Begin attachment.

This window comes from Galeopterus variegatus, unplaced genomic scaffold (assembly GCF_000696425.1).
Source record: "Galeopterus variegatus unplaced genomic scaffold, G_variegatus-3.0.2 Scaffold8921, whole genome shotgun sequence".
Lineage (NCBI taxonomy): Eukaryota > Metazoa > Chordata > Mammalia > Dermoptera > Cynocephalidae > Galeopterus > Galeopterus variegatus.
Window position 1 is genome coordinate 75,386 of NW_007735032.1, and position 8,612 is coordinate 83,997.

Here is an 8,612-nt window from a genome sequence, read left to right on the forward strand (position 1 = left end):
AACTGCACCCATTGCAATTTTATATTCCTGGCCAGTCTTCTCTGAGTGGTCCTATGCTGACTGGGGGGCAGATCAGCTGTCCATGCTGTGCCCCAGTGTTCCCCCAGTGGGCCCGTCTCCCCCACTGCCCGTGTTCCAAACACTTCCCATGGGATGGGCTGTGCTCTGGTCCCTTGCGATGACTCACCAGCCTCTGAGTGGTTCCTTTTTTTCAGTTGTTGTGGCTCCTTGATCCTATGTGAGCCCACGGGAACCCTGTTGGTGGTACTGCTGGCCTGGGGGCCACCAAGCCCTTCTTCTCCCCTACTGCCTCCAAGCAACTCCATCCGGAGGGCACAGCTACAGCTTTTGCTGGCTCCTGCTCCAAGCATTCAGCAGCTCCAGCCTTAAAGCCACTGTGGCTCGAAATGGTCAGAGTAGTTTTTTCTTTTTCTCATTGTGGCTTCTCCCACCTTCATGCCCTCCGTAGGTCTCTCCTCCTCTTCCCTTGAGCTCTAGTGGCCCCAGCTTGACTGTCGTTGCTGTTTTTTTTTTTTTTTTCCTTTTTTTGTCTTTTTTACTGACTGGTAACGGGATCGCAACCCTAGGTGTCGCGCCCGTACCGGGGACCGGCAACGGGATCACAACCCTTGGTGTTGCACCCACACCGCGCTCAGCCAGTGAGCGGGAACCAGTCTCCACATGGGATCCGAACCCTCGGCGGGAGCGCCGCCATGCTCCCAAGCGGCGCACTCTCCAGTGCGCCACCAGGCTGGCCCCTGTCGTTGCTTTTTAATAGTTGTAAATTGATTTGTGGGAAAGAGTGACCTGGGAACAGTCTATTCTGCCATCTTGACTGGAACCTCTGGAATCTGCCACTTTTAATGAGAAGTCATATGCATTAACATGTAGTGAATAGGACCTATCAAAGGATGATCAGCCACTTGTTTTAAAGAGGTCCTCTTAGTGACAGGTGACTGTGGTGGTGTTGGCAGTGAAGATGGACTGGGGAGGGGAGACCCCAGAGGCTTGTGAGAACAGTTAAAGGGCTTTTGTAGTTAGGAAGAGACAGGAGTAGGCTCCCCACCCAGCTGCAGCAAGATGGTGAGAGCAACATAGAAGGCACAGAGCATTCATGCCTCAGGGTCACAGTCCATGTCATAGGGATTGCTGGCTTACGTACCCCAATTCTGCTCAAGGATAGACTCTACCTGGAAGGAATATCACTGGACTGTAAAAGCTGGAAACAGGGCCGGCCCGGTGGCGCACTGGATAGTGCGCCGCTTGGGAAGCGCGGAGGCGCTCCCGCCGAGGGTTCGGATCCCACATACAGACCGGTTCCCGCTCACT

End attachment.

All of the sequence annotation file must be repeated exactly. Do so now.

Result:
This window comes from Galeopterus variegatus, unplaced genomic scaffold (assembly GCF_000696425.1).
Source record: "Galeopterus variegatus unplaced genomic scaffold, G_variegatus-3.0.2 Scaffold8921, whole genome shotgun sequence".
Lineage (NCBI taxonomy): Eukaryota > Metazoa > Chordata > Mammalia > Dermoptera > Cynocephalidae > Galeopterus > Galeopterus variegatus.
Window position 1 is genome coordinate 75,386 of NW_007735032.1, and position 8,612 is coordinate 83,997.

Here is an 8,612-nt window from a genome sequence, read left to right on the forward strand (position 1 = left end):
AACTGCACCCATTGCAATTTTATATTCCTGGCCAGTCTTCTCTGAGTGGTCCTATGCTGACTGGGGGGCAGATCAGCTGTCCATGCTGTGCCCCAGTGTTCCCCCAGTGGGCCCGTCTCCCCCACTGCCCGTGTTCCAAACACTTCCCATGGGATGGGCTGTGCTCTGGTCCCTTGCGATGACTCACCAGCCTCTGAGTGGTTCCTTTTTTTCAGTTGTTGTGGCTCCTTGATCCTATGTGAGCCCACGGGAACCCTGTTGGTGGTACTGCTGGCCTGGGGGCCACCAAGCCCTTCTTCTCCCCTACTGCCTCCAAGCAACTCCATCCGGAGGGCACAGCTACAGCTTTTGCTGGCTCCTGCTCCAAGCATTCAGCAGCTCCAGCCTTAAAGCCACTGTGGCTCGAAATGGTCAGAGTAGTTTTTTCTTTTTCTCATTGTGGCTTCTCCCACCTTCATGCCCTCCGTAGGTCTCTCCTCCTCTTCCCTTGAGCTCTAGTGGCCCCAGCTTGACTGTCGTTGCTGTTTTTTTTTTTTTTTTCCTTTTTTTGTCTTTTTTACTGACTGGTAACGGGATCGCAACCCTAGGTGTCGCGCCCGTACCGGGGACCGGCAACGGGATCACAACCCTTGGTGTTGCACCCACACCGCGCTCAGCCAGTGAGCGGGAACCAGTCTCCACATGGGATCCGAACCCTCGGCGGGAGCGCCGCCATGCTCCCAAGCGGCGCACTCTCCAGTGCGCCACCAGGCTGGCCCCTGTCGTTGCTTTTTAATAGTTGTAAATTGATTTGTGGGAAAGAGTGACCTGGGAACAGTCTATTCTGCCATCTTGACTGGAACCTCTGGAATCTGCCACTTTTAATGAGAAGTCATATGCATTAACATGTAGTGAATAGGACCTATCAAAGGATGATCAGCCACTTGTTTTAAAGAGGTCCTCTTAGTGACAGGTGACTGTGGTGGTGTTGGCAGTGAAGATGGACTGGGGAGGGGAGACCCCAGAGGCTTGTGAGAACAGTTAAAGGGCTTTTGTAGTTAGGAAGAGACAGGAGTAGGCTCCCCACCCAGCTGCAGCAAGATGGTGAGAGCAACATAGAAGGCACAGAGCATTCATGCCTCAGGGTCACAGTCCATGTCATAGGGATTGCTGGCTTACGTACCCCAATTCTGCTCAAGGATAGACTCTACCTGGAAGGAATATCACTGGACTGTAAAAGCTGGAAACAGGGCCGGCCCGGTGGCGCACTGGATAGTGCGCCGCTTGGGAAGCGCGGAGGCGCTCCCGCCGAGGGTTCGGATCCCACATACAGACCGGTTCCCGCTCACT